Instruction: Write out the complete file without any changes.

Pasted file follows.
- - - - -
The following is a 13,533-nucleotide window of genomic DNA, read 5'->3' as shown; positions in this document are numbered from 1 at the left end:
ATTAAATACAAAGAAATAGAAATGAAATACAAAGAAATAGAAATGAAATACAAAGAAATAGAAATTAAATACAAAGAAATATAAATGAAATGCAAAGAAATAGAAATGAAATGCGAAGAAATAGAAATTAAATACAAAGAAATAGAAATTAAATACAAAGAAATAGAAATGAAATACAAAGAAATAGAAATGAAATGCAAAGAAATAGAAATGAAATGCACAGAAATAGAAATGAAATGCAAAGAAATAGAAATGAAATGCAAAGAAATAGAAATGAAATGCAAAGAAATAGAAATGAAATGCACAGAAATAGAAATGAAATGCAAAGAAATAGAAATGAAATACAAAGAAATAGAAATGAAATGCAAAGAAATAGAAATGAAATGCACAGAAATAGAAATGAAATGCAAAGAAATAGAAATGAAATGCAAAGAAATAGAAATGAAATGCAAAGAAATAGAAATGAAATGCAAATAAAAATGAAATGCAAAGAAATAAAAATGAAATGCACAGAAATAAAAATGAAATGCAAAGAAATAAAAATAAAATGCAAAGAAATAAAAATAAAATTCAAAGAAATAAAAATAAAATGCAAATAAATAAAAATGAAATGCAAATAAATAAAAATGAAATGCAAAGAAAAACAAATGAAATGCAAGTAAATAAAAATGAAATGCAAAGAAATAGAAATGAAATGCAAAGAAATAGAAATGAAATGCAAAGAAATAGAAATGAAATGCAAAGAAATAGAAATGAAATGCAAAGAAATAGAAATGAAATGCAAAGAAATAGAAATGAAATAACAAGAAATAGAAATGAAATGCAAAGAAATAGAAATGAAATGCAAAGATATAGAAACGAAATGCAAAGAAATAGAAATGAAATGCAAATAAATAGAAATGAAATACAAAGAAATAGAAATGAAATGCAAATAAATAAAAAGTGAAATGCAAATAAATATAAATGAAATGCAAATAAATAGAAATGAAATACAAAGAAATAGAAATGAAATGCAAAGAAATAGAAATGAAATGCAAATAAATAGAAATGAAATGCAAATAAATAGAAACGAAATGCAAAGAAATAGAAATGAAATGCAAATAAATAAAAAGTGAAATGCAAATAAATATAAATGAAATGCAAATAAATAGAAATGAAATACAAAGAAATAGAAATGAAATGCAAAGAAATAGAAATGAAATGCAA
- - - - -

The following is a 13,533-nucleotide window of genomic DNA, read 5'->3' as shown; positions in this document are numbered from 1 at the left end:
ATTAAATACAAAGAAATAGAAATGAAATACAAAGAAATAGAAATGAAATACAAAGAAATAGAAATTAAATACAAAGAAATATAAATGAAATGCAAAGAAATAGAAATGAAATGCGAAGAAATAGAAATTAAATACAAAGAAATAGAAATTAAATACAAAGAAATAGAAATGAAATACAAAGAAATAGAAATGAAATGCAAAGAAATAGAAATGAAATGCACAGAAATAGAAATGAAATGCAAAGAAATAGAAATGAAATGCAAAGAAATAGAAATGAAATGCAAAGAAATAGAAATGAAATGCACAGAAATAGAAATGAAATGCAAAGAAATAGAAATGAAATACAAAGAAATAGAAATGAAATGCAAAGAAATAGAAATGAAATGCACAGAAATAGAAATGAAATGCAAAGAAATAGAAATGAAATGCAAAGAAATAGAAATGAAATGCAAAGAAATAGAAATGAAATGCAAATAAAAATGAAATGCAAAGAAATAAAAATGAAATGCACAGAAATAAAAATGAAATGCAAAGAAATAAAAATAAAATGCAAAGAAATAAAAATAAAATTCAAAGAAATAAAAATAAAATGCAAATAAATAAAAATGAAATGCAAATAAATAAAAATGAAATGCAAAGAAAAACAAATGAAATGCAAGTAAATAAAAATGAAATGCAAAGAAATAGAAATGAAATGCAAAGAAATAGAAATGAAATGCAAAGAAATAGAAATGAAATGCAAAGAAATAGAAATGAAATGCAAAGAAATAGAAATGAAATGCAAAGAAATAGAAATGAAATAACAAGAAATAGAAATGAAATGCAAAGAAATAGAAATGAAATGCAAAGATATAGAAACGAAATGCAAAGAAATAGAAATGAAATGCAAATAAATAGAAATGAAATACAAAGAAATAGAAATGAAATGCAAATAAATAAAAAGTGAAATGCAAATAAATATAAATGAAATGCAAATAAATAGAAATGAAATACAAAGAAATAGAAATGAAATGCAAAGAAATAGAAATGAAATGCAAATAAATAGAAATGAAATGCAAATAAATAGAAACGAAATGCAAAGAAATAGAAATGAAATGCAAATAAATAAAAAGTGAAATGCAAATAAATATAAATGAAATGCAAATAAATAGAAATGAAATACAAAGAAATAGAAATGAAATGCAAAGAAATAGAAATGAAATGCAA